By Dr Gyan Basnet PhD
Nepal was plunged into even deeper political stalemate when the Constituent Assembly (CA) failed to address the controversial issue of federalism and missed the fourth deadline since its establishment in 2008. A few weeks ago, the major political parties, after failing to agree on the reinstatement of the dissolved assembly, opted to go for a fresh CA election. It puts them back to where they were in 2008, and their political progress backwards continues. If the parties are serious about their new election decision, it is bound to have a profound effect on the country’s political future.
At the time, nine fringe political parties joined forces with the Mohan Baidya-led CPN-Maoists to oppose the one-sided decision of the four major political parties. They concluded that the decision was unacceptable to them and that it could not be binding on all. Some serious questions need to be asked today. For instance, had the political parties attempted to resolve all earlier contested issues on the constitution before they decided to go for a new CA election? Moreover, when will this country see an end to national issue decisions being taken by the hegemony of just a few leaders? Are the four political parties the only parties that count in Nepal?
There is no record anywhere in the world of a second time elected CA producing a new constitution. Can they in Nepal then seriously afford the risk of electing a second CA? What guarantee is there that a new one will be any more able to produce a new constitution than the last? What happens if it, too, fails? Shall they repeat the history of the defunct CA over and over again? The bitter truth is that any new CA will comprise the same politicians, leaders and faces as the old one. Can they expect them to have new and clear manifestos, policies and programmes with which to approach the electorate?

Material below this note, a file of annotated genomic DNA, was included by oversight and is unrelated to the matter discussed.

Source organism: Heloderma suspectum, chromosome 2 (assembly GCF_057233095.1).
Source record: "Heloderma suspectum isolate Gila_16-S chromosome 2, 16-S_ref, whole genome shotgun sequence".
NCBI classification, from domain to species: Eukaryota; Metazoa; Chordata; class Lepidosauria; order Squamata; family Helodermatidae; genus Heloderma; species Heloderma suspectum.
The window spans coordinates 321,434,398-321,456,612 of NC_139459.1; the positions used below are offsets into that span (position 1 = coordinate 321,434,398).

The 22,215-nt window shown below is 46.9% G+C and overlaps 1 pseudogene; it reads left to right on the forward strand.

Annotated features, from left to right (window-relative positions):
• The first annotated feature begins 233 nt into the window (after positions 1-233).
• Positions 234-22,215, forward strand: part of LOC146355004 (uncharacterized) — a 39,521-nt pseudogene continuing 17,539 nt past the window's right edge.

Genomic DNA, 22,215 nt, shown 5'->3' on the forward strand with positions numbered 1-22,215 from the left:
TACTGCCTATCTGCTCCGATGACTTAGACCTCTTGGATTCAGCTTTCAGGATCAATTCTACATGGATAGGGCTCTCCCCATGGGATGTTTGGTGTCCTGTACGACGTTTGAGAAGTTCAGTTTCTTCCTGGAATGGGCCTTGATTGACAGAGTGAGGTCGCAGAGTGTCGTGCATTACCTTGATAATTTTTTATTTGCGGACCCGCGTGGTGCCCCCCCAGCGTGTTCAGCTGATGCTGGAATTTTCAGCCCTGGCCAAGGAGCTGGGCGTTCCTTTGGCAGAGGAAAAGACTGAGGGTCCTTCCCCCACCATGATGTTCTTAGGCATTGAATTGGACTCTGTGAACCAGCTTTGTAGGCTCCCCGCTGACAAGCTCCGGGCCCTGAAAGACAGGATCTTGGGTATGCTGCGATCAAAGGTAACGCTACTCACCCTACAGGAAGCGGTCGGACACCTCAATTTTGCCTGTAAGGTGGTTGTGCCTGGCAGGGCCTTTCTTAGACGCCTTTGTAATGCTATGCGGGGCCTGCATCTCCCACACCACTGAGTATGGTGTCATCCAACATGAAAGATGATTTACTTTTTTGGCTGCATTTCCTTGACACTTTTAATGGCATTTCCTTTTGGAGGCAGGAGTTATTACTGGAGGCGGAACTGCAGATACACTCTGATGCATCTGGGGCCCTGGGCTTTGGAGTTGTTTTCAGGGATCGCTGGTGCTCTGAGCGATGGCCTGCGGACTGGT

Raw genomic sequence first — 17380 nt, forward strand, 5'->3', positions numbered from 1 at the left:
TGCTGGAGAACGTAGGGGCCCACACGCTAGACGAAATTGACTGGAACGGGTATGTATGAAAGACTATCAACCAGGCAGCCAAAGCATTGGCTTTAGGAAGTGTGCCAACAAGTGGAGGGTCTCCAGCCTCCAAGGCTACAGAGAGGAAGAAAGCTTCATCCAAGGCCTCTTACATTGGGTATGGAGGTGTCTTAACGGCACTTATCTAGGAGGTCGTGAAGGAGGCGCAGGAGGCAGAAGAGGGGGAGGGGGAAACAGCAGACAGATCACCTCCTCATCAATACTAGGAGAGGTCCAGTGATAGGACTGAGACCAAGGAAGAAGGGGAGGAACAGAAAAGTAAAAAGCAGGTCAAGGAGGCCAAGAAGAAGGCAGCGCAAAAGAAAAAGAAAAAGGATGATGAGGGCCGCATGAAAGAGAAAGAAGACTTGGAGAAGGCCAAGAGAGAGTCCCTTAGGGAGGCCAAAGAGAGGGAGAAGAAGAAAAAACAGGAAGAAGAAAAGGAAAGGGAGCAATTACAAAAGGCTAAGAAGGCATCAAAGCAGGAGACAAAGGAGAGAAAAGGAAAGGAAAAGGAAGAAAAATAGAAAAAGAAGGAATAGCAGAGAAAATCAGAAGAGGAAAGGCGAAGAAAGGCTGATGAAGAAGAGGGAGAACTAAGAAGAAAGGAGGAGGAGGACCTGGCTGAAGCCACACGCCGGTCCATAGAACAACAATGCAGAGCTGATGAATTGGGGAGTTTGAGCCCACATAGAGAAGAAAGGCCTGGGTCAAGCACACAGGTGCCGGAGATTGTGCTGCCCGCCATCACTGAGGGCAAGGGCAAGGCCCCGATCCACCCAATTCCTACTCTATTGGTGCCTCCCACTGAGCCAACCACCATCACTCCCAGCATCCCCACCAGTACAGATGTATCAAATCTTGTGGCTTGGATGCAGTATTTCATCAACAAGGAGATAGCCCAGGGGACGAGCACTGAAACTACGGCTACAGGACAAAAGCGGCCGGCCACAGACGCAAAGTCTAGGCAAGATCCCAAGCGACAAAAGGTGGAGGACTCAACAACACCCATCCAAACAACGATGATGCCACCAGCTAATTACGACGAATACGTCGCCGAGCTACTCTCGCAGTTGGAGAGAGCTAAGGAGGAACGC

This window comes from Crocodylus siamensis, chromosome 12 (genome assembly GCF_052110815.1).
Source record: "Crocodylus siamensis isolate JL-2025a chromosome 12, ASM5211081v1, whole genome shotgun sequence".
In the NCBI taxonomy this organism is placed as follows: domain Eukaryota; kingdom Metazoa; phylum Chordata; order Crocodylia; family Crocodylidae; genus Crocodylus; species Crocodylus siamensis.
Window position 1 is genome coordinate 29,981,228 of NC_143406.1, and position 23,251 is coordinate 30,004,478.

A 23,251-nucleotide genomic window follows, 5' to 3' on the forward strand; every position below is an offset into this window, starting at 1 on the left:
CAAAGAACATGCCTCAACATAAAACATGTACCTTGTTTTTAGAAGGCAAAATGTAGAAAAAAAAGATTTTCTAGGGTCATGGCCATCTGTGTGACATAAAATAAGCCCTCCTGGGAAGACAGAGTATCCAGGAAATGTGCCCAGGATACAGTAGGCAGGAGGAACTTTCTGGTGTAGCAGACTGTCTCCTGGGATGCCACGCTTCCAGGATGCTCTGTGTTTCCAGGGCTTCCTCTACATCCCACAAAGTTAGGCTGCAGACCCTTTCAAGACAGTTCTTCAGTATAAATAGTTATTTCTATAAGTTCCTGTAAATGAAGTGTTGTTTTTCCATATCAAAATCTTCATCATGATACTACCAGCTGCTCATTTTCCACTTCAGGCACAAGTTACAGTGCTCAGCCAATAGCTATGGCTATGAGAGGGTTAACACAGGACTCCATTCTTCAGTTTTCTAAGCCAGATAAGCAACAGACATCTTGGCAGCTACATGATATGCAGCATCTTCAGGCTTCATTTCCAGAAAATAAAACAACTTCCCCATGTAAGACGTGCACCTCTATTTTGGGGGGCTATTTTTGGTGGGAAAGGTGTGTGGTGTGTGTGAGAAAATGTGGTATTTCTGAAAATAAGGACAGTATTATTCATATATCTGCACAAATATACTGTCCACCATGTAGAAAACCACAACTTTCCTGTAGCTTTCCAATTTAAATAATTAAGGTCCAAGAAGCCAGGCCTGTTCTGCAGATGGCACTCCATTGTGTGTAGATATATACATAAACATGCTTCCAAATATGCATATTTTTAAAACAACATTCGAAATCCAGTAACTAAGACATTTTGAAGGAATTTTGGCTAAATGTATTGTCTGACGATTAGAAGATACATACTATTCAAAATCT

The primary role of a CA is to draw up a constitution, and the CA route is the most common mode of constitution making. However, they have already failed to achieve a constitution through the defunct CA, and there is no guarantee that they are going to get one from a successor. To remove any doubt, therefore, if the political parties really are serious this time, they must employ extra care and extra preparation before even approaching the electorate.
There are some relevant points that I wish to make. Firstly, the totalitarian approach of the present Maoist-led coalition government has landed the nation in an unprecedented political crisis. That government does not have the moral authority to conduct any new election. They need a new nationally elected government comprising all the political forces in the country. The present unconstitutional government should not continue in power but should pave the way for a national consensus by stepping down as early as possible. It is itself the chief obstacle to any national consensus, and the prime minister should resign.
Secondly, the political scenario within their country has become more complex since the demise of the CA. Ethnic-based politics has emerged recently, and their society has consequently become even more divided. The political parties are now more vulnerable, and the major political parties have already become fragmented. In the aftermath of the proposed election, the debate over earlier contested issues on the constitution will surely become more extreme. Before any election, therefore, it is vital that a workable programme is drawn up and a basic agreement reached between the political parties on the contested issues. Otherwise at the end of the day, the outcome of any new CA could be fatal for their country.